National Briefs: Processor refuses milk due to surplus
Dairy stops taking milk from farms due to surplus
A major Pennsylvania dairy has stopped taking milk from 11 farms because of a surplus of milk.
Galliker's Dairy tells WJAC-TV that the Johnstown-area business has had a surplus for years.
Chief operating officer and senior vice president Evan Fineman says the dairy's 85 farms have produced more milk each year even though Galliker's is selling less. After accumulating the surplus and financial losses for several years, the dairy was forced to stop taking milk from 11 farms.
Galliker's produces about 14.5 million gallons of milk each year. The farm layoffs will cut that by about 2 million gallons or 13 percent. The Pennsylvania Milk Marketing Board required 30 days notice to the farms so they can find other buyers.
Alabama gets $100K to get schools to buy more local produce
Alabama is getting a $100,000 federal grant to encourage school districts to buy fresh local fruits and vegetables.
The Alabama Department of Agriculture and Industries said Friday that the U.S. Department of Agriculture grant will support a coalition called the Alabama Farm to School Cooperative.
It says specific projects include improving an online farmer database, training child nutrition directors to increase local food purchases, and state-wide farm to school promotion. Some of the money also will help develop standards-based curriculum that encourages students to eat fresh, nutritious produce and educates them about agriculture.
Collaborative members include the Alabama Department of Education, the Foodbank of North Alabama/Farm Food Collaborative, the Alabama Farmers Federation, Feeding the Gulf-Coast Food Bank, food hubs, Druid City Garden Project, and EAT South.
Livestock producers support Bodine nomination
The National Cattlemen’s Beef Association and the Public Lands Council sent a letter to U.S. Senators John Barrasso, R-WY, and Thomas Carper, D-DE, urging them to support the nomination of Susan Bodine to be the Environmental Protection Agency’s (EPA’s) assistant administrator for the Office of Enforcement and Compliance Assurance (OECA). Sens. Barrasso and Carper serve as chairman and ranking member, respectively, of the U.S. Senate Committee on Environment and Public Works, which is scheduled to hold a confirmation hearing regarding Bodine’s nomination this week.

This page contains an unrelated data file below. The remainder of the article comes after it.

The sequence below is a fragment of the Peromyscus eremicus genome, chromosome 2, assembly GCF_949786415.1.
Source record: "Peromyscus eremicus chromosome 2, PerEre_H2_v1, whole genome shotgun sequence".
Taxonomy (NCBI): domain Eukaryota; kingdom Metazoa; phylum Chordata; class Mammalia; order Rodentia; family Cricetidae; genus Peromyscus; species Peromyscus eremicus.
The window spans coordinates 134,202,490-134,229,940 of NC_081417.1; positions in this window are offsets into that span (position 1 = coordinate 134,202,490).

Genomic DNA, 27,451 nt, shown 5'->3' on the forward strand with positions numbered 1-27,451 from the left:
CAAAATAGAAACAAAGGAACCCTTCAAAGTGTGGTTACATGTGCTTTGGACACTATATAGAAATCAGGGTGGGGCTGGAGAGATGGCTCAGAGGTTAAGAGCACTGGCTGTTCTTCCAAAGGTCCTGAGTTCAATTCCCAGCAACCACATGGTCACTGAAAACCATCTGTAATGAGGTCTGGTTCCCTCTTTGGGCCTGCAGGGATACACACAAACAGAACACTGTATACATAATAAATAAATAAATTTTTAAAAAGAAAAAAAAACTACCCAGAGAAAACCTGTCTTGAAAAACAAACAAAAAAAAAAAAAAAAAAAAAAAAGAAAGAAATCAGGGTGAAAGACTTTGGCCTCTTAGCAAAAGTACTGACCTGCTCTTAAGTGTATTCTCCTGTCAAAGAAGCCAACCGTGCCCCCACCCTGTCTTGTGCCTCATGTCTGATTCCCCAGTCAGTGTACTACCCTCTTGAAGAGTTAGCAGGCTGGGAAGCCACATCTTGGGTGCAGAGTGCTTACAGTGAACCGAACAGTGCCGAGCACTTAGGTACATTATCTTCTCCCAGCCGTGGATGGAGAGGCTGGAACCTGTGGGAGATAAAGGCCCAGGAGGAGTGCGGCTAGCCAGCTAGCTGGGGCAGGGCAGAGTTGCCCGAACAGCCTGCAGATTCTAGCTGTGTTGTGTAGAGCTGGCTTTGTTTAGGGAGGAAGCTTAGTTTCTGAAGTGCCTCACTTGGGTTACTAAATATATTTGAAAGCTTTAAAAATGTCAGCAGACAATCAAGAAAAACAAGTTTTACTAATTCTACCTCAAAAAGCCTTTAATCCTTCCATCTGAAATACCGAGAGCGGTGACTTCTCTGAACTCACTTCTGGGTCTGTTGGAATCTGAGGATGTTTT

Bodine currently serves as Chief Counsel for the Senate Committee on Environment and Public Works, and she was previously the staff director and senior counsel for the House Subcommittee on Water Resources and Environment, and the House Committee on Transportation and Infrastructure. During the George W. Bush Administration, Bodine served as the Assistant Administrator of EPA’s Office of Solid Waste and Emergency Response.
Health insurance info again available at NY farmers markets
More than 400 farmers markets around the state are again offering information on health insurance.
The state's official health plan and the state Department of Agriculture and Markets are partnering to educate shoppers about affordable coverage and healthy eating.
Certified enrollment staffers will be available at several select locations throughout June and July to help shoppers apply. In addition, 365 farmers market managers will display marketplace information. This marks the third year of the partnership.
Farm workers, activists march on Ben & Jerry's
Scores of dairy farm workers and activists completed their march from the Vermont capital of Montpelier to a Ben & Jerry's factory protesting what they say are slow negotiations to reach a deal on the so-called "Milk with Dignity" program.
The march that began the morning of Saturday, June 17, at the Montpelier Statehouse ended mid-afternoon at the ice cream plant in Waterbury.
Proponents say the program would ensure fair pay and living conditions on farms that provide milk to Ben & Jerry's for its popular ice cream.
Organizer Will Lambek says that when marchers arrived at the plant they presented a letter to Ben & Jerry's CEO Jostein Solheim. Spokesman Sean Greenwood says the company is committed to reaching a deal with workers.
Ben & Jerry's gets most of its milk from 80 Vermont farms.
Not so peachy: Tough year for AL peach crop
This could be difficult year for Alabama peach growers.
The Alabama Cooperative Extension System says farmers are expected to produce only 10 percent to 30 percent of their usual harvest this year.
The combination of a warm winter, a late frost and the lingering stress caused by last year's drought are hurting crops at some orchards. The central part of the state is particularly hard hit.
Edgar Vinson, an Alabama Extension fruit specialist, says peaches need a certain number of cold days every winter to produce healthy fruit in the spring and summer.
MOUNT VERNON, WA
Berry pickers approve contract
As harvest time approaches, unionized pickers have reached a contract with the biggest berry farm in a northwestern Washington state county.
The Skagit Valley Herald reports that the union, Familias Unidas por la Justicia, voted June 15 to approve a tentative agreement reached last weekend with Sakuma Brothers Farms in Skagit County.
Union President Ramon Torres says the contract guarantees the pickers a minimum wage of $12 per hour for work in the fields, but targets an average wage of $15 an hour with some incentives for faster picking.
The contract also lays out a process for conflict resolution, something the workers have never had before. Torres says that will give the workers more protection from being fired.
The company agreed to allow union representation of workers last September after years of labor unrest.